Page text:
The 2011 revolution in Libya, a revolution that was part of what is now known as the Arab Spring, succeeded in putting an end to the 42-year rule of Colonel Muammar Gaddafi and brought about the election of a transitional council. The fall of Gaddafi did not, unfortunately, bring an end to Libya’s suffering. The General National Congress that was elected on July 7th, 2012, and assumed power from the National Transitional Council, proved that turning Libya into a democracy was never on its agenda.
But making it an Islamic state was. This became extremely evident after the election of Nouri Abusahmain as president of the GNC in June 2013, and again when, in December of the same year, the GNC voted to establish Sharia law. A committee was formed, given the task of reviewing all existing laws and their compliance with Islamic law.
Another step unmistakably in that direction was the fact that extremist Islamic groups were allowed to operate with impunity, especially in the region of Benghazi. There began a campaign of assassinations targeting police and army officers. The group responsible for most of them was Ansar al Sharia, the same group deemed responsible for the deaths of Ambassador Stevens, Sean Smith, Glenn Doherty and Tyrone Woods in the 2012 attack in Benghazi. It is also believed that Abusahmain used government money to fund extremist groups, especially the Libya Revolutionaries Operations Room, a group created to act as a police force in Tripoli, but later involved in the kidnapping of Prime Minister Ali Zeidan. Later, when the GNC tried to initiate a vote in order to have their mandate as a police force withdrawn, the LROR surrounded the congressional building in a demonstration of power and an attempt to intimidate the congressional members.
The final straw in the deterioration of the situation in Libya was when, in December 2013, the National Congress decided unilaterally to extend its stay in power for another year. This caused protests from the Libyan people demanding elections. In February 2014, General Khalifa Haftar, the commander of the Libyan Army, ordered the National Congress to dissolve and demanded the formation of a temporary government in order to oversee the forthcoming elections. His demands were not taken seriously by the National Congress, and accusations that Haftar was an aspiring dictator soon followed.
Despite this, no moves were made to arrest Haftar, and two months later, he launched Operation Dignity against the Islamist groups in Benghazi. Two days after the commencement of Operation Dignity, Haftar’s forces tried to dissolve the General National Congress (GNC) in Tripoli. The conflict prevented the GNC from blocking new elections on 25 June, 2014. These elections appointed the Council of Deputies to replace the GNC. In these elections, Islamists suffered an overwhelming electoral defeat. Despite the defeat in the elections, former members of the GNC remained in power in Tripoli with the help of the Islamic militias. The newly elected government fled to Tobruk, and from there, started a campaign against the Islamic forces mainly in Benghazi.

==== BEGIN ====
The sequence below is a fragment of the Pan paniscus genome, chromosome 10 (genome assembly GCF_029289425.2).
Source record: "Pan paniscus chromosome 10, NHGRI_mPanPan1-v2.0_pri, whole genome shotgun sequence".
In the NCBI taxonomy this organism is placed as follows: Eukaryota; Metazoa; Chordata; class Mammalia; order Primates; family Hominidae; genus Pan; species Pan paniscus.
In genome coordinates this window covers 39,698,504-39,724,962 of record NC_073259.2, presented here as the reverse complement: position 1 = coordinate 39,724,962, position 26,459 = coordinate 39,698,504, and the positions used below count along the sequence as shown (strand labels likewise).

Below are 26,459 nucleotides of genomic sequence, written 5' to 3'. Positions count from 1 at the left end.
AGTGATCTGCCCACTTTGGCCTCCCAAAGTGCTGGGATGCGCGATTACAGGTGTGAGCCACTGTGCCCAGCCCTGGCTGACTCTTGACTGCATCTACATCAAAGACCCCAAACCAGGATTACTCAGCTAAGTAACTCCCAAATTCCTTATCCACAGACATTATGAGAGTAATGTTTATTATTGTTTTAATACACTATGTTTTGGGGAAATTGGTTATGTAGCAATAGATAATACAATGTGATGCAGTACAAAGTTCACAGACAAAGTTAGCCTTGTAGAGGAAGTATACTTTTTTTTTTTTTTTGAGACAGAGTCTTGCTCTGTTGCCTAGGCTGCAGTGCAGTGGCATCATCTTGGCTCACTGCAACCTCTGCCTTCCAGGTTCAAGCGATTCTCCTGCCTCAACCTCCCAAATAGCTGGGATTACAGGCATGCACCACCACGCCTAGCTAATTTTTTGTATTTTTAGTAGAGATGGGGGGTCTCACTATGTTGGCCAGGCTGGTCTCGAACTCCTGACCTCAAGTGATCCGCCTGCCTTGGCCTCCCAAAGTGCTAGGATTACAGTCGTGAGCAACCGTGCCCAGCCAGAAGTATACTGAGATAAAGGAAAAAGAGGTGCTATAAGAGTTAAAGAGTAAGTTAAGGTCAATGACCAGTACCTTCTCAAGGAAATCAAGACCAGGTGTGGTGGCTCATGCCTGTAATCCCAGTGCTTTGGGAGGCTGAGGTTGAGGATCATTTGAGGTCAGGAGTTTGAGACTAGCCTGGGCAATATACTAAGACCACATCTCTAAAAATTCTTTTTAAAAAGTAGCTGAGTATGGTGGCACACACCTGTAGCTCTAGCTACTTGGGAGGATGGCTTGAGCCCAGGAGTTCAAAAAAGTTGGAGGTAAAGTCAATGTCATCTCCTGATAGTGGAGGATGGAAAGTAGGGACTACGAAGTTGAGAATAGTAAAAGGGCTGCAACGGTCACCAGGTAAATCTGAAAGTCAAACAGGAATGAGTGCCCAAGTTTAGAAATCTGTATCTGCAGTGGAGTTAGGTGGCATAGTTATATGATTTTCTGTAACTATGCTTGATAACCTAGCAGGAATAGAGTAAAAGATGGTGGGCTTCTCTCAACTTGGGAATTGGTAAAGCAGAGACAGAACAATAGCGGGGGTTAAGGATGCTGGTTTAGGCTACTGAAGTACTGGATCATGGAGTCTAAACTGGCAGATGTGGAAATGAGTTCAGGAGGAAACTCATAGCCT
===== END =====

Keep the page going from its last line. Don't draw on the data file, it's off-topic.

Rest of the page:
The Situation On The Ground
In Tripoli, a government has been formed by members of the Muslim brotherhood, who have established an armed wing known as “The Dawn of Libya”—a coalition between Misrata’s militia and Tripoli’s revolutionary office. Against them, fighting for control, are the Quaaquah and Souaiq brigades, which are an alliance between western Libyan tribes that support Haftar, and have suffered exile from their homes from the Muslim militias.
The anti-islamist forces in western Libya are collectively known as the Zintani Brigades. The strength of the Tripoli government is estimated at about 50-80,000 soldiers, and they seem to have the support of Qatar. Various reports confirm that Qatari armed shipments have been arriving at the Misrata airport—the country’s only large airport still in operation, as the ones in Tripoli and Benghazi have been destroyed.
In eastern Libya, the army, led by Haftar, is fighting against the February 17th Martyrs Brigade, led by Wisam bin Hameid. Ally of the February 17th Martyrs Brigade is the Ansar al Sharia, which is led by Mohammed el Zahawi. The number of the Islamic forces there is around 10,000.
September was a quiet month for Libya. With the beginning of October, however, the fighting resumed. The most action took place in the town of Kikla, which is where the Zintani Brigades attacked on the 11th of the month, in efforts to control the area of the Nafusa mountains. On October 15th, a major assault was launched in Benghazi by the forces of General Haftar. Haftar attacked the February 17th Martyrs Brigade and the Ansar al Sharia with the objective of eliminating their presence in the area and recapturing the city.
To this day, what the final outcome will be for Libya is unclear. Despite the fact that the government in Tobruk has the recognition of the international community and the support of Egypt and the UAE, it’s pretty far from bringing peace or unity to Libya. The General National Congress in Tripoli, backed by Qatar, remains the primary contestant, and it would appear that a de facto division of the country may not be too distant a possibility.